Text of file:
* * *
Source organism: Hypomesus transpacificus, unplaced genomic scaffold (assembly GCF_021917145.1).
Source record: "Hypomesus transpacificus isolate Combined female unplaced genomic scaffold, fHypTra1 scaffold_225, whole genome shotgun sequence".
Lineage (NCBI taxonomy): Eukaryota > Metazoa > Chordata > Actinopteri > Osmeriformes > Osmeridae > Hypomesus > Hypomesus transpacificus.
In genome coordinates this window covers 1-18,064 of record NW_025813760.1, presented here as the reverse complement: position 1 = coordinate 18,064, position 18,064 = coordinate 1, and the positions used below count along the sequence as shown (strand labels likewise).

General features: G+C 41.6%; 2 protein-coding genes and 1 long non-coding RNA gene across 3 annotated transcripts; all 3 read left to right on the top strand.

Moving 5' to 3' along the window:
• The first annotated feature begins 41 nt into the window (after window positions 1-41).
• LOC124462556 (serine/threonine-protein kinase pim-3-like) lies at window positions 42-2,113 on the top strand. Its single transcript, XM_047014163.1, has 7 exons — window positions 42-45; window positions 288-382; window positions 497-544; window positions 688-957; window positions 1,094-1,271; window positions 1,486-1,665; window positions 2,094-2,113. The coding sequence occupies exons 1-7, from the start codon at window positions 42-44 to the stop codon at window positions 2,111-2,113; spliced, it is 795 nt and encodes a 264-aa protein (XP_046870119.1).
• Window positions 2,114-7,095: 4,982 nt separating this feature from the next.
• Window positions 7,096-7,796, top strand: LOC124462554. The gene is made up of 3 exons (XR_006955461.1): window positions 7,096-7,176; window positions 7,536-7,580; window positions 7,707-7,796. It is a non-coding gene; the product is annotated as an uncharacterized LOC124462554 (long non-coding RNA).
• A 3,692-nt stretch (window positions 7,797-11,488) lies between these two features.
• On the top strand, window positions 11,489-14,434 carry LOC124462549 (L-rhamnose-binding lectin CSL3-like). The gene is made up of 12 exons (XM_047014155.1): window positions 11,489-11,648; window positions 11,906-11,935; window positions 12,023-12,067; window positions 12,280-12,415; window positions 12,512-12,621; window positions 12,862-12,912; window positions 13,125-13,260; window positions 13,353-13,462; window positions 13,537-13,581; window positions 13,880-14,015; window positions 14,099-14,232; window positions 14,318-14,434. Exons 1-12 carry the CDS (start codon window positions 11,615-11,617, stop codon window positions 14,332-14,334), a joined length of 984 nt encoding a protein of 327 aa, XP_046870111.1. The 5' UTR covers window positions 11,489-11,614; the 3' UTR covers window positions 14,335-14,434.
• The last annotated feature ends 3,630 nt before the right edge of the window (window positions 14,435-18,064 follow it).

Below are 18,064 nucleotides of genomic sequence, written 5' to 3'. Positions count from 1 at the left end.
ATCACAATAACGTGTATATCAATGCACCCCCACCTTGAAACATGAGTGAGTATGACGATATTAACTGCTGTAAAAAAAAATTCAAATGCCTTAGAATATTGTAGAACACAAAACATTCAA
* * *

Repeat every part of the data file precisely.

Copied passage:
Source organism: Hypomesus transpacificus, unplaced genomic scaffold (assembly GCF_021917145.1).
Source record: "Hypomesus transpacificus isolate Combined female unplaced genomic scaffold, fHypTra1 scaffold_225, whole genome shotgun sequence".
Lineage (NCBI taxonomy): Eukaryota > Metazoa > Chordata > Actinopteri > Osmeriformes > Osmeridae > Hypomesus > Hypomesus transpacificus.
In genome coordinates this window covers 1-18,064 of record NW_025813760.1, presented here as the reverse complement: position 1 = coordinate 18,064, position 18,064 = coordinate 1, and the positions used below count along the sequence as shown (strand labels likewise).

General features: G+C 41.6%; 2 protein-coding genes and 1 long non-coding RNA gene across 3 annotated transcripts; all 3 read left to right on the top strand.

Moving 5' to 3' along the window:
• The first annotated feature begins 41 nt into the window (after window positions 1-41).
• LOC124462556 (serine/threonine-protein kinase pim-3-like) lies at window positions 42-2,113 on the top strand. Its single transcript, XM_047014163.1, has 7 exons — window positions 42-45; window positions 288-382; window positions 497-544; window positions 688-957; window positions 1,094-1,271; window positions 1,486-1,665; window positions 2,094-2,113. The coding sequence occupies exons 1-7, from the start codon at window positions 42-44 to the stop codon at window positions 2,111-2,113; spliced, it is 795 nt and encodes a 264-aa protein (XP_046870119.1).
• Window positions 2,114-7,095: 4,982 nt separating this feature from the next.
• Window positions 7,096-7,796, top strand: LOC124462554. The gene is made up of 3 exons (XR_006955461.1): window positions 7,096-7,176; window positions 7,536-7,580; window positions 7,707-7,796. It is a non-coding gene; the product is annotated as an uncharacterized LOC124462554 (long non-coding RNA).
• A 3,692-nt stretch (window positions 7,797-11,488) lies between these two features.
• On the top strand, window positions 11,489-14,434 carry LOC124462549 (L-rhamnose-binding lectin CSL3-like). The gene is made up of 12 exons (XM_047014155.1): window positions 11,489-11,648; window positions 11,906-11,935; window positions 12,023-12,067; window positions 12,280-12,415; window positions 12,512-12,621; window positions 12,862-12,912; window positions 13,125-13,260; window positions 13,353-13,462; window positions 13,537-13,581; window positions 13,880-14,015; window positions 14,099-14,232; window positions 14,318-14,434. Exons 1-12 carry the CDS (start codon window positions 11,615-11,617, stop codon window positions 14,332-14,334), a joined length of 984 nt encoding a protein of 327 aa, XP_046870111.1. The 5' UTR covers window positions 11,489-11,614; the 3' UTR covers window positions 14,335-14,434.
• The last annotated feature ends 3,630 nt before the right edge of the window (window positions 14,435-18,064 follow it).

Below are 18,064 nucleotides of genomic sequence, written 5' to 3'. Positions count from 1 at the left end.
ATCACAATAACGTGTATATCAATGCACCCCCACCTTGAAACATGAGTGAGTATGACGATATTAACTGCTGTAAAAAAAAATTCAAATGCCTTAGAATATTGTAGAACACAAAACATTCAA